Census shows Ireland is a land of opportunity for many

Analysis: With half a million foreign nationals, Ireland has evolved into a diverse nation

President Michael D Higgins with Syrian journalist Razan Ibraheem and Brian Killoran,  CEO of the Immigrant Council of Ireland. Mr Killoran said the ban on asylum seekers accessing employment meant many people’s skills and qualifications were not being recognised. Photograph: Brenda Fitzsimons

President Michael D Higgins with Syrian journalist Razan Ibraheem and Brian Killoran, CEO of the Immigrant Council of Ireland. Mr Killoran said the ban on asylum seekers accessing employment meant many people’s skills and qualifications were not being recognised. Photograph: Brenda Fitzsimons

 

Exactly 100 years after Patrick Pearse read the Proclamation on the steps of the GPO on April 24th, 1916, men, women and children across the State gathered in their homes to fill out the census form.

Could he have imagined that, a century later, his homeland would have evolved into a diverse and multi-cultural island with more than 130,000 Polish speakers, more than 17,000 Chinese speakers, and more than 16,000 Arabic speakers?

The 2016 census and diversity results reveal an Ireland which, as home to 535,475 foreign nationals, or 11 per cent of the population, has become a destination for jobs and opportunities for people from across the globe. This draw is shown by the age cohort, with nearly half of all foreign nationals aged between 25 and 42 years.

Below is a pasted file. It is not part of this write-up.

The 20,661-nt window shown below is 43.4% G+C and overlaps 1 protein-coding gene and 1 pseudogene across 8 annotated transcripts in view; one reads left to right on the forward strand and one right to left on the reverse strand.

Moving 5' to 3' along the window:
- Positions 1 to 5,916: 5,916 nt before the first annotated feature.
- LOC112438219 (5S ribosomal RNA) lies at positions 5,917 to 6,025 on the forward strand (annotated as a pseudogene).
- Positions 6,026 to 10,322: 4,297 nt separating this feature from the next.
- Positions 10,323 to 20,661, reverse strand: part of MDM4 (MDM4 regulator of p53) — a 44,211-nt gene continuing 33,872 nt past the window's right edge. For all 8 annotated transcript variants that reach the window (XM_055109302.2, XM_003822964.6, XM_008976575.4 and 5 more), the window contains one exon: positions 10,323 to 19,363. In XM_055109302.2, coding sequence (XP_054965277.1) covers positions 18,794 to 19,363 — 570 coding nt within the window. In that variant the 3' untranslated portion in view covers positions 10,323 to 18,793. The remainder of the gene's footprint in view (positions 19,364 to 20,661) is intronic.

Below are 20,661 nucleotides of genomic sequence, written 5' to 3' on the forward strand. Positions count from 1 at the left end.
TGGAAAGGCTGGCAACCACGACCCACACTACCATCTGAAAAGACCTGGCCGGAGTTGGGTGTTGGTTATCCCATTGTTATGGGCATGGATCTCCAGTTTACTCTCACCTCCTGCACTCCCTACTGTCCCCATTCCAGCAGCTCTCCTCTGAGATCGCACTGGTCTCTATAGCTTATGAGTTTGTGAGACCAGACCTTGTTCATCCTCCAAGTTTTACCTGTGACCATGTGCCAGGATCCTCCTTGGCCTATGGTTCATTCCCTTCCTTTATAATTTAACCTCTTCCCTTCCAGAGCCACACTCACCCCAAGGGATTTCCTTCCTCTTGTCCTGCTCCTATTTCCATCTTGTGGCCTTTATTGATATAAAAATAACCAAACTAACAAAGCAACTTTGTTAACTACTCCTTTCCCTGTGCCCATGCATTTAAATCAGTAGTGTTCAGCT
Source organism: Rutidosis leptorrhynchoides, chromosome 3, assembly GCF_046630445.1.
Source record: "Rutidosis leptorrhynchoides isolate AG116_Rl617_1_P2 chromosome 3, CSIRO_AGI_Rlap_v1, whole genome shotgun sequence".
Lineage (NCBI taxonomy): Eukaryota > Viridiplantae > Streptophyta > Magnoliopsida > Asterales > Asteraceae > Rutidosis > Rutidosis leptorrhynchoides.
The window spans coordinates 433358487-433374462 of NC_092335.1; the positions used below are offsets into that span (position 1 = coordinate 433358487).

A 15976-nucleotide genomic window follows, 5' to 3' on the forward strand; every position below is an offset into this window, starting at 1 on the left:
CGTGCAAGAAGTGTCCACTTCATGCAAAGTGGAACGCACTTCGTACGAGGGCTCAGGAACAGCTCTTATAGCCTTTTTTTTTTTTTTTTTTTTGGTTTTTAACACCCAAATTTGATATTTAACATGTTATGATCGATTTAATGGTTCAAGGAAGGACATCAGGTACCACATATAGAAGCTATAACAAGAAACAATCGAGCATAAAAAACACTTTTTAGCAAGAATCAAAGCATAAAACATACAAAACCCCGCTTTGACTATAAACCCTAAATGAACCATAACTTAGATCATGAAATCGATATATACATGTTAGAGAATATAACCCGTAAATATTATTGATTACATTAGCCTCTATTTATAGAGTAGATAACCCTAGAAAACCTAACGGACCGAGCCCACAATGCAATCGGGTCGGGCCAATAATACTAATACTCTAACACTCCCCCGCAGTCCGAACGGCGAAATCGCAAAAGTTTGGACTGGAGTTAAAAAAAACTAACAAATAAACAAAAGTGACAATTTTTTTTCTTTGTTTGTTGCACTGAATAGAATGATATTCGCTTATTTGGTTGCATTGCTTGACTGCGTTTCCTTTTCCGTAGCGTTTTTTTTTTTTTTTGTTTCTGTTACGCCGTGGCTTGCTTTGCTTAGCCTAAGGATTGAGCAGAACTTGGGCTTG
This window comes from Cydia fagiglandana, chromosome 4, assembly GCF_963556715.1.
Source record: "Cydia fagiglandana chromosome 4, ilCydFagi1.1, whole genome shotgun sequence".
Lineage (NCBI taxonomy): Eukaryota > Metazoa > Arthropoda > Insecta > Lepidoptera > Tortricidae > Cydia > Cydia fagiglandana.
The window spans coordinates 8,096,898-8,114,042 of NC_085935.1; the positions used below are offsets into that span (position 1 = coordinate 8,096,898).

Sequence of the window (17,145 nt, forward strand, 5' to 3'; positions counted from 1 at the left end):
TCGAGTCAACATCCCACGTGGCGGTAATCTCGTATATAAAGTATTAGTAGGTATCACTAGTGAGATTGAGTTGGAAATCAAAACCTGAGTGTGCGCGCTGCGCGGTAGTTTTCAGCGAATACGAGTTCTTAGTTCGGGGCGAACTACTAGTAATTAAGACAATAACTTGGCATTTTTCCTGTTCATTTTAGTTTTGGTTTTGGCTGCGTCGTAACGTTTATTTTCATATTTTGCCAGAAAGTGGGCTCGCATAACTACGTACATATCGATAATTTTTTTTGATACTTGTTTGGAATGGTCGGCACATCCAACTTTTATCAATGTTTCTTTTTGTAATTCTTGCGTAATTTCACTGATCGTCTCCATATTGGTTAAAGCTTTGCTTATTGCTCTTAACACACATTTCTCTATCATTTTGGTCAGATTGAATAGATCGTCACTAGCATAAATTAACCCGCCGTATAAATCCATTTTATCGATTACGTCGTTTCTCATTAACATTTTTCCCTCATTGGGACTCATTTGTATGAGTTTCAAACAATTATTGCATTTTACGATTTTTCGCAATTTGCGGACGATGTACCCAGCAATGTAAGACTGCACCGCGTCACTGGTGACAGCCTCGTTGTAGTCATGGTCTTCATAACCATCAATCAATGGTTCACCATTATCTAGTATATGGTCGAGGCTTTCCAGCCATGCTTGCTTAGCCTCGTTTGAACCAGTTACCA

The 87.4 per cent jump in the number of people in Ireland with dual Irish nationality shows more people are opting to make use of distant Irish relatives and are following the Financial Times’ advice that Irish grandmothers are a “must-have accessory”.

Despite the census taking place before the Brexit vote and the election of US president Donald Trump, Irish-Americans (17,552) comprised the largest group of dual citizens, followed by Irish-UK (15,428) .

While the vast majority of foreign nationals now live in our cities, high numbers have also ended up in towns around Ireland; for example, they make up nearly 40 per cent of the population of Ballyhaunis, Co Mayo.

Unemployment rate

Even though 293,830 foreign nationals were working in Ireland in April 2016, the unemployment rate among this cohort stood at 15.4 per cent, 3 per cent higher than unemployment among Irish nationals.

Brian Killoran, chief executive of the Immigrant Council of Ireland, said these figures only “reinforce the repeated findings that people from migrant backgrounds face additional barriers accessing the workforce, including racial discrimination”.

He said the ban on asylum seekers accessing employment meant many people’s skills and qualifications were not being recognised. “Having a job, being able to support yourself and your family, and feel part of a community is central for successful integration.”

Strikingly, 1,167 people registered as having “no nationality”, which could represent both asylum seekers and the children of asylum seekers who have been born in direct provision but are unable to claim Irish citizenship as a result of the 2004 referendum.